Greetings. I just noticed that BaguaKicksAss shared a link to my essay. Thanks. I thought I'd make a couple comments regarding some of the replies. Marblehead wrote: "Yes, that is a valid way of looking at Taoism however it is not the way I view it. Different strokes for different folks." -- I can't be sure what you mean, but are you denying that quietistic self-cultivation practices were practiced by the authors of the Laozi and Zhuangzi, that "mind-fasting" and "sitting forgetting," for instance, were not actual practices? Dawei wrote: "One thing I have learned over the years is that anyone who tries to take LZ and ZZ as the starting point of Daoism just doesn't get it and isn't worth talking to about it." -- As stated in the first in the essay series, I am exploring whether the Daojia ("Daoism") that we find described in the Shiji and Hanshu histories attest to a school of thought in the pre-Han era. The relation to the Daoist religion is not part of this exploration. My discussion of some of Wang Chong's accounts in his Lunheng come the closest in this regard, for what he referred to as Daojia and the daoshi seems to me to attest to the beginnings of the religion. On the other hand, if you're arguing that the starting point of Daoism is earlier than the Laozi and Zhuangzi, I would cautiously assent to this, but would 1) like to know what criteria one is using (which is purpose behind the last two essays in the series), and 2) what textual evidence we have. "This site gives this somewhat simple breakdown: Proto-Daoism - Antiquity to 2nd Century, Classical Daoism - Era of Celestial Masters through Tang Dynasty 900 AD, Modern Daoism - Song Dynasty through 20th Century, Contemporary Daoism - The "near-total collapse."" -- According to this, my exploration is of your "proto-Daoism." I chose the term Classical Daoism over "early Daoism" or "philosophical Daoism" simply because I see the early tradition as being much more than "philosophical" and the classical era does start in the B.C.E. period. Regarding your "Daoism was not created on one specific date by a specific person. It was rather a result of preexisting Chinese philosophies and folk religions (such as shamanism) combining together." -- If this is your view, then how to divide proto-Daoism from your Classical Daoism? When did folk religion become Daoism? ChiDragon wrote: "I have just received this article in my email. To me, it is only an opinion of an one man's own interpretation. I will not use it as a factual reference." I would say yes and no to this. Obviously, it is my interpretation of the texts. But a number of people have referred to my essays as "state-of-the-field" studies, meaning, I present the views of many scholars in my review. And as for "factual reference," I try to include more quotations than most writers do and so think I do a decent job of letting the texts speak for themselves.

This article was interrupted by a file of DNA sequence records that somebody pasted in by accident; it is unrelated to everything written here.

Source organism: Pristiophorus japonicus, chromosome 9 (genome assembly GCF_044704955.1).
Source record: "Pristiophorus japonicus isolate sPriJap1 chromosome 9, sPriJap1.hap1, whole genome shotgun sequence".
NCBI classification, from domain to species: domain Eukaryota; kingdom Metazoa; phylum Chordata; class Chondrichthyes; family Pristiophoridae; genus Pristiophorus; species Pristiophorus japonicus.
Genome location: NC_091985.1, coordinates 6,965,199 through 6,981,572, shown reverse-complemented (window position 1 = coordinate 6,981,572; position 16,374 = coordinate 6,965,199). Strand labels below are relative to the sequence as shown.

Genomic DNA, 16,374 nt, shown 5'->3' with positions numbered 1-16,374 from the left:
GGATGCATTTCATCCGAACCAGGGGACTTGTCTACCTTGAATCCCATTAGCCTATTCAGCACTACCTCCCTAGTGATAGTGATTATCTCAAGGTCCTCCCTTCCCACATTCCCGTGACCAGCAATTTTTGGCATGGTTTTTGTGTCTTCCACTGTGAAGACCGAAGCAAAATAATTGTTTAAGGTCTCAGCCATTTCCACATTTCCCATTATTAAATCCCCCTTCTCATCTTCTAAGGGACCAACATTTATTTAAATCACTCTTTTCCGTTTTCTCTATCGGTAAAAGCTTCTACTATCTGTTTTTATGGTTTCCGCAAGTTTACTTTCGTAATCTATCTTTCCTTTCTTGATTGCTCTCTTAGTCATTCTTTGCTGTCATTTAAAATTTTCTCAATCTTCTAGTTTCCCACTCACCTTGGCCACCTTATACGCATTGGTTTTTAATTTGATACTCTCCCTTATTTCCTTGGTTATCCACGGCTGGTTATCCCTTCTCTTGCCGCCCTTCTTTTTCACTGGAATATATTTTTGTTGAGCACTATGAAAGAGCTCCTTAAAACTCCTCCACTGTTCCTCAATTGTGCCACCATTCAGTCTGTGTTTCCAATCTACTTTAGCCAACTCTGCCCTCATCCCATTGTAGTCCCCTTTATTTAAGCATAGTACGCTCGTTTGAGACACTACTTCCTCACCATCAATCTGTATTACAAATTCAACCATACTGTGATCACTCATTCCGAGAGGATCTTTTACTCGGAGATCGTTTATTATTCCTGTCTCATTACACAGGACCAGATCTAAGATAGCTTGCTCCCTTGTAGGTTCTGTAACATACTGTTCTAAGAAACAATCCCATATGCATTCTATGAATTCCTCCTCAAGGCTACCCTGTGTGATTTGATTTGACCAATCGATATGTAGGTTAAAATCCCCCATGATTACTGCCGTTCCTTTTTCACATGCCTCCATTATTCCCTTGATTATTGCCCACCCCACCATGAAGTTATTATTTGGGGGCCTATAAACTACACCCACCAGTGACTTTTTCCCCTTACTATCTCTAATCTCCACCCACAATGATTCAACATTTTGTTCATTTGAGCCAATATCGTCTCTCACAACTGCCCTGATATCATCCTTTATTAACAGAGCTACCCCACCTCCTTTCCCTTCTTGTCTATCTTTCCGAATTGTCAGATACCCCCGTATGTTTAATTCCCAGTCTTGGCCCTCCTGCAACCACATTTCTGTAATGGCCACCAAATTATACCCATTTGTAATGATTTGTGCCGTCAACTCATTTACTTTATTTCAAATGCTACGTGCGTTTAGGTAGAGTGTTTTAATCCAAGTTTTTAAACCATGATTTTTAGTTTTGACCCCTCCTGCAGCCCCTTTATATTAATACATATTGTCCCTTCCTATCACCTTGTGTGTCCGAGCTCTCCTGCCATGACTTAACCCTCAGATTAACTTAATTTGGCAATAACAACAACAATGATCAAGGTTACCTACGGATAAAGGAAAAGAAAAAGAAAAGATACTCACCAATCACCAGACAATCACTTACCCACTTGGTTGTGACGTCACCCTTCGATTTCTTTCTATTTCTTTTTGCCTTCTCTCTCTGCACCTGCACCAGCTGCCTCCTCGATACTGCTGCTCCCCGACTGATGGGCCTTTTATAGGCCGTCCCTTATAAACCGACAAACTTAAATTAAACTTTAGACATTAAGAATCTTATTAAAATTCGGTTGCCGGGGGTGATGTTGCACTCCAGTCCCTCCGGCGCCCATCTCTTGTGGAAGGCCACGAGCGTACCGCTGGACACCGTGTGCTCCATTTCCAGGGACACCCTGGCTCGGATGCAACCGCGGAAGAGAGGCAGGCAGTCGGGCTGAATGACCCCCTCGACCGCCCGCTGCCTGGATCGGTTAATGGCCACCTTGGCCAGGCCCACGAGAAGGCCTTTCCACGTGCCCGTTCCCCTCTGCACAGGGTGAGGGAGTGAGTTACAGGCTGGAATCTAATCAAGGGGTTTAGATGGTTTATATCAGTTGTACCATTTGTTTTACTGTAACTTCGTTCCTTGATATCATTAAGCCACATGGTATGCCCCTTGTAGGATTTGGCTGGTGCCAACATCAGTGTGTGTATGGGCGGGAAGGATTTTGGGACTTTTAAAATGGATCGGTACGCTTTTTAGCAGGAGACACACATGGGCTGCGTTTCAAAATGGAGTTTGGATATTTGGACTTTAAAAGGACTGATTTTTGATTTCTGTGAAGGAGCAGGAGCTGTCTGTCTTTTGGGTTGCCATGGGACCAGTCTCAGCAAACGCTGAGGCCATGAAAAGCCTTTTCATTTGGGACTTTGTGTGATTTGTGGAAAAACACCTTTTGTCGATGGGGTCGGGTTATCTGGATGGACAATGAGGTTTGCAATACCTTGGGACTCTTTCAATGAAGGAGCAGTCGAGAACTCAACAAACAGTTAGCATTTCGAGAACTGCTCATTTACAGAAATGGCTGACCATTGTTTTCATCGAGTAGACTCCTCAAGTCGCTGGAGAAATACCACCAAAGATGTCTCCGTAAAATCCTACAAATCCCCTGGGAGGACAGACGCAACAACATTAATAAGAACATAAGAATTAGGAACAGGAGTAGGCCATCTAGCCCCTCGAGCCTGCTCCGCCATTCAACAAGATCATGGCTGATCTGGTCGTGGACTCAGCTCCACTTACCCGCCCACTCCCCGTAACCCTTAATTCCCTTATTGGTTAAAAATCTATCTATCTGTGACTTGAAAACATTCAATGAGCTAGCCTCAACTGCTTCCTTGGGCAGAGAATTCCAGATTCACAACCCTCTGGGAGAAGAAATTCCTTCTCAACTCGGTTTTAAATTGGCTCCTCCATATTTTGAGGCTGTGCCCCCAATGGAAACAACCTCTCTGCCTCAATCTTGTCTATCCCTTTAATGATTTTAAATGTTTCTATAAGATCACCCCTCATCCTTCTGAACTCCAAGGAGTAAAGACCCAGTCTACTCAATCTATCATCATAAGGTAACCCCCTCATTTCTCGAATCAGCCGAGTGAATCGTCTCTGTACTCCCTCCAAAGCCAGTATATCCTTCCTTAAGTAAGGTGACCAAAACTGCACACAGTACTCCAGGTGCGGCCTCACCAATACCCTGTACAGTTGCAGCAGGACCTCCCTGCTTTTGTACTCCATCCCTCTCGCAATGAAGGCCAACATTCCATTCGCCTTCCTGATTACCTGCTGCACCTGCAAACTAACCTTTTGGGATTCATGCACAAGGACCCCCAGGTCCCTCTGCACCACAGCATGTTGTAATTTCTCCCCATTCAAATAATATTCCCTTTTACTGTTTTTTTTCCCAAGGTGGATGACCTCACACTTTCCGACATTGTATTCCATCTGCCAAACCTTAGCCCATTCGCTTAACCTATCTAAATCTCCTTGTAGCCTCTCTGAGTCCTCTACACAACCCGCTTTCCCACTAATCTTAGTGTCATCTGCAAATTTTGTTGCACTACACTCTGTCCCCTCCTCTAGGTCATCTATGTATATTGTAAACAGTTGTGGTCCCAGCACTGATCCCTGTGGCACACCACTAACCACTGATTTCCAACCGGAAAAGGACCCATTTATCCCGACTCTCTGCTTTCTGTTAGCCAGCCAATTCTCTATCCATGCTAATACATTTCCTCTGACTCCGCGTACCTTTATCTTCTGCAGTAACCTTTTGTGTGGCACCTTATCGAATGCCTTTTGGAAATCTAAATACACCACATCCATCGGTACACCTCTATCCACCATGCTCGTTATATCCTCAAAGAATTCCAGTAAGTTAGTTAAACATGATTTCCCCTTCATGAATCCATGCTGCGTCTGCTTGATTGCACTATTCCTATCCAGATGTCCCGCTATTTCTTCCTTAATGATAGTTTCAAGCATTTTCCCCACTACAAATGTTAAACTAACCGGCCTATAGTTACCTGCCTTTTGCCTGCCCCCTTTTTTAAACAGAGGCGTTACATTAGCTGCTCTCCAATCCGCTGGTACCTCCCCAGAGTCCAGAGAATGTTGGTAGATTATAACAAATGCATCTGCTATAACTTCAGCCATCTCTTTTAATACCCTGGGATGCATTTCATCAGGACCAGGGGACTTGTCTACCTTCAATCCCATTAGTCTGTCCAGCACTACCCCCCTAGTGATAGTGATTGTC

14. I feel that Fuyi's version of line 8 (故彊字之曰道) is unattested in all other versions, so we should not put much weight in it. Just my opinion.